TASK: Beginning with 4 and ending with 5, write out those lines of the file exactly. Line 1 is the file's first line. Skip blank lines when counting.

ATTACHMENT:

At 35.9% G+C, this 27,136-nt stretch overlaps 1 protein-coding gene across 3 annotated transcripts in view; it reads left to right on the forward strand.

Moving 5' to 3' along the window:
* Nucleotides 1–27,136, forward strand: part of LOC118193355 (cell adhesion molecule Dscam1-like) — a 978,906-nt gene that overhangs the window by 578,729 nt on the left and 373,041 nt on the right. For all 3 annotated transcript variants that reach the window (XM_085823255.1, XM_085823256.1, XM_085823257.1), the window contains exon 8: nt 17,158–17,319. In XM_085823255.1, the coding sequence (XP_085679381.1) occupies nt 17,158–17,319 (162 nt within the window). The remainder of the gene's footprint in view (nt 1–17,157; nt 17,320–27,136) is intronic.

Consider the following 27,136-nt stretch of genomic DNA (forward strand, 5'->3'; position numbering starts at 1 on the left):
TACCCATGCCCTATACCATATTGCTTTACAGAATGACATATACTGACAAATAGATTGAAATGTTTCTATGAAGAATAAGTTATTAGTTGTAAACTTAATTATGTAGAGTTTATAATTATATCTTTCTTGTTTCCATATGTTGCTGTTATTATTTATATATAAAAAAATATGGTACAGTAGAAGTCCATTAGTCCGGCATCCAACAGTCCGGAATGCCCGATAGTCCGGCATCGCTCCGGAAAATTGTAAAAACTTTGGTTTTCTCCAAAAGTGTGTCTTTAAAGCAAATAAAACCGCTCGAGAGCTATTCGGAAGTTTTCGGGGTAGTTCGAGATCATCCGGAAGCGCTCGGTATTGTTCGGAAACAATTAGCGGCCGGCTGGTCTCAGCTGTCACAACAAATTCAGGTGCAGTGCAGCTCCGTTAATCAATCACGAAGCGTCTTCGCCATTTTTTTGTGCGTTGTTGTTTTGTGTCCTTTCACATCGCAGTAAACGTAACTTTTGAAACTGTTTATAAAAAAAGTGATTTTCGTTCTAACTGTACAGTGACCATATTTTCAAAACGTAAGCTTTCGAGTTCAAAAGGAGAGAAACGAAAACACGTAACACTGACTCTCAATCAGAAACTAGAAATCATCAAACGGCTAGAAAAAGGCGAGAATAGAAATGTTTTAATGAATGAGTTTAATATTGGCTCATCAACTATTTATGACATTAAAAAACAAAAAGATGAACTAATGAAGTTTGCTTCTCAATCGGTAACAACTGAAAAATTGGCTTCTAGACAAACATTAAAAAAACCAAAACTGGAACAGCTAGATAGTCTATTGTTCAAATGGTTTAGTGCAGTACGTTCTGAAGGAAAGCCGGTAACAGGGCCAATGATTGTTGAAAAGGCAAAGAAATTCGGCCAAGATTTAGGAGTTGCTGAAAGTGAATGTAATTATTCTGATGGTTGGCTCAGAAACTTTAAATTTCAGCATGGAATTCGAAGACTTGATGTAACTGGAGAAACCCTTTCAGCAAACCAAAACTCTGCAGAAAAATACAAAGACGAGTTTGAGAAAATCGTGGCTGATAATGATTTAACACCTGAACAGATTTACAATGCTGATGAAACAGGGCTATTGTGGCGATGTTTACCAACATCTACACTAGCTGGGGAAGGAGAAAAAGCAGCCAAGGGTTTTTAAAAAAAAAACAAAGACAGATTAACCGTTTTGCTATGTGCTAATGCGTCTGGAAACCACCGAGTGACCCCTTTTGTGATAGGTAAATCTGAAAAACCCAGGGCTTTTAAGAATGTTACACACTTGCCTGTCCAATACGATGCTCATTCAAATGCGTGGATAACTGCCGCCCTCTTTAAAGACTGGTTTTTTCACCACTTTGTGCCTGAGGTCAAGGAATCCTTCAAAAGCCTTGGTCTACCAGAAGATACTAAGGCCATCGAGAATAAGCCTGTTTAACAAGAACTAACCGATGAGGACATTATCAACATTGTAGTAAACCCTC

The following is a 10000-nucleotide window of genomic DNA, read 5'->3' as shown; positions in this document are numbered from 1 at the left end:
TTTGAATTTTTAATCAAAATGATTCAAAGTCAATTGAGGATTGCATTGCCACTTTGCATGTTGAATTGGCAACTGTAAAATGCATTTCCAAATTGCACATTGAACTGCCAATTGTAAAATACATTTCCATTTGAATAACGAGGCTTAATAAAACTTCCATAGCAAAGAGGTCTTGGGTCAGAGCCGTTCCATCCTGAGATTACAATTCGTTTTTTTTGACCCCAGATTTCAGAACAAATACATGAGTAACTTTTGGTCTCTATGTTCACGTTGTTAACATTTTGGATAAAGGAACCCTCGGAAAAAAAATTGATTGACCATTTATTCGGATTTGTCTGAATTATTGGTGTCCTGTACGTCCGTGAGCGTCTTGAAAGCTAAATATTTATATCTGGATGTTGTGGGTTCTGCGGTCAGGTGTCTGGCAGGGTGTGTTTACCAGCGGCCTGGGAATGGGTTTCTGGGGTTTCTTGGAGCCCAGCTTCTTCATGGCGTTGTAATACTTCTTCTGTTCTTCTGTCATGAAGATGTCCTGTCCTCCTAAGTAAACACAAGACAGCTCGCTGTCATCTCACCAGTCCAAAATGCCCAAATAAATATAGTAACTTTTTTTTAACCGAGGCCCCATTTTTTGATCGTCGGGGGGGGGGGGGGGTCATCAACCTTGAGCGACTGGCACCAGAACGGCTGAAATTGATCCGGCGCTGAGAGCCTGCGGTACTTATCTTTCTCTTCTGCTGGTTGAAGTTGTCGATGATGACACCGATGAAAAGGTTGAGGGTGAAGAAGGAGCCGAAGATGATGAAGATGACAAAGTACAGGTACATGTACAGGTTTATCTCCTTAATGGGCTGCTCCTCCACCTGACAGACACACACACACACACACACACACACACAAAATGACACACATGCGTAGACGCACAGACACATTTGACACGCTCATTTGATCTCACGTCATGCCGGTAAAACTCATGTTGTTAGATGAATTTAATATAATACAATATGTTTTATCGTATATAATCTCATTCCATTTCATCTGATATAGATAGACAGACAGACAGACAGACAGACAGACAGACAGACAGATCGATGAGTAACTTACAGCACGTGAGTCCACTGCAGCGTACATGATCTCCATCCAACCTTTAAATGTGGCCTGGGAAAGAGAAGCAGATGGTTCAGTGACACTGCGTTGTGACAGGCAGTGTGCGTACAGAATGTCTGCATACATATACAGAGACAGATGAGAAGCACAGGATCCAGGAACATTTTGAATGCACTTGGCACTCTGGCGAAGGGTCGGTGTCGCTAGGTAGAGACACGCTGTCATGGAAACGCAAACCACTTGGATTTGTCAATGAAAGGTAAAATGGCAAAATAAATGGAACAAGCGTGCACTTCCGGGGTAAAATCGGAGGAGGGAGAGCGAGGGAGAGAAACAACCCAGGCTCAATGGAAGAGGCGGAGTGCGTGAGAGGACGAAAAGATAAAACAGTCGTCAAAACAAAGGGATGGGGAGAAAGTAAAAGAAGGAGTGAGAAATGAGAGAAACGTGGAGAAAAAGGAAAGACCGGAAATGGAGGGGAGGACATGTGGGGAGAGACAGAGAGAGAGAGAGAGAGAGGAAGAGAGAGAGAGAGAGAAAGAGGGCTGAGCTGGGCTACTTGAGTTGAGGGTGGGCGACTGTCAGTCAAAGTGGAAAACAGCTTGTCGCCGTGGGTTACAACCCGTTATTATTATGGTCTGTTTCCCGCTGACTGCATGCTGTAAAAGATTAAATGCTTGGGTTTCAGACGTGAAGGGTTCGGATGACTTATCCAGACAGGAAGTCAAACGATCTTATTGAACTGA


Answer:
Consider the following 27,136-nt stretch of genomic DNA (forward strand, 5'->3'; position numbering starts at 1 on the left):
TACCCATGCCCTATACCATATTGCTTTACAGAATGACATATACTGACAAATAGATTGAAATGTTTCTATGAAGAATAAGTTATTAGTTGTAAACTTAATTATGTAGAGTTTATAATTATATCTTTCTTGTTTCCATATGTTGCTGTTATTATTTATATATAAAAAAATATGGTACAGTAGAAGTCCATTAGTCCGGCATCCAACAGTCCGGAATGCCCGATAGTCCGGCATCGCTCCGGAAAATTGTAAAAACTTTGGTTTTCTCCAAAAGTGTGTCTTTAAAGCAAATAAAACCGCTCGAGAGCTATTCGGAAGTTTTCGGGGTAGTTCGAGATCATCCGGAAGCGCTCGGTATTGTTCGGAAACAATTAGCGGCCGGCTGGTCTCAGCTGTCACAACAAATTCAGGTGCAGTGCAGCTCCGTTAATCAATCACGAAGCGTCTTCGCCATTTTTTTGTGCGTTGTTGTTTTGTGTCCTTTCACATCGCAGTAAACGTAACTTTTGAAACTGTTTATAAAAAAAGTGATTTTCGTTCTAACTGTACAGTGACCATATTTTCAAAACGTAAGCTTTCGAGTTCAAAAGGAGAGAAACGAAAACACGTAACACTGACTCTCAATCAGAAACTAGAAATCATCAAACGGCTAGAAAAAGGCGAGAATAGAAATGTTTTAATGAATGAGTTTAATATTGGCTCATCAACTATTTATGACATTAAAAAACAAAAAGATGAACTAATGAAGTTTGCTTCTCAATCGGTAACAACTGAAAAATTGGCTTCTAGACAAACATTAAAAAAACCAAAACTGGAACAGCTAGATAGTCTATTGTTCAAATGGTTTAGTGCAGTACGTTCTGAAGGAAAGCCGGTAACAGGGCCAATGATTGTTGAAAAGGCAAAGAAATTCGGCCAAGATTTAGGAGTTGCTGAAAGTGAATGTAATTATTCTGATGGTTGGCTCAGAAACTTTAAATTTCAGCATGGAATTCGAAGACTTGATGTAACTGGAGAAACCCTTTCAGCAAACCAAAACTCTGCAGAAAAATACAAAGACGAGTTTGAGAAAATCGTGGCTGATAATGATTTAACACCTGAACAGATTTACAATGCTGATGAAACAGGGCTATTGTGGCGATGTTTACCAACATCTACACTAGCTGGGGAAGGAGAAAAAGCAGCCAAGGGTTTTTAAAAAAAAAACAAAGACAGATTAACCGTTTTGCTATGTGCTAATGCGTCTGGAAACCACCGAGTGACCCCTTTTGTGATAGGTAAATCTGAAAAACCCAGGGCTTTTAAGAATGTTACACACTTGCCTGTCCAATACGATGCTCATTCAAATGCGTGGATAACTGCCGCCCTCTTTAAAGACTGGTTTTTTCACCACTTTGTGCCTGAGGTCAAGGAATCCTTCAAAAGCCTTGGTCTACCAGAAGATACTAAGGCCATCGAGAATAAGCCTGTTTAACAAGAACTAACCGATGAGGACATTATCAACATTGTAGTAAACCCTC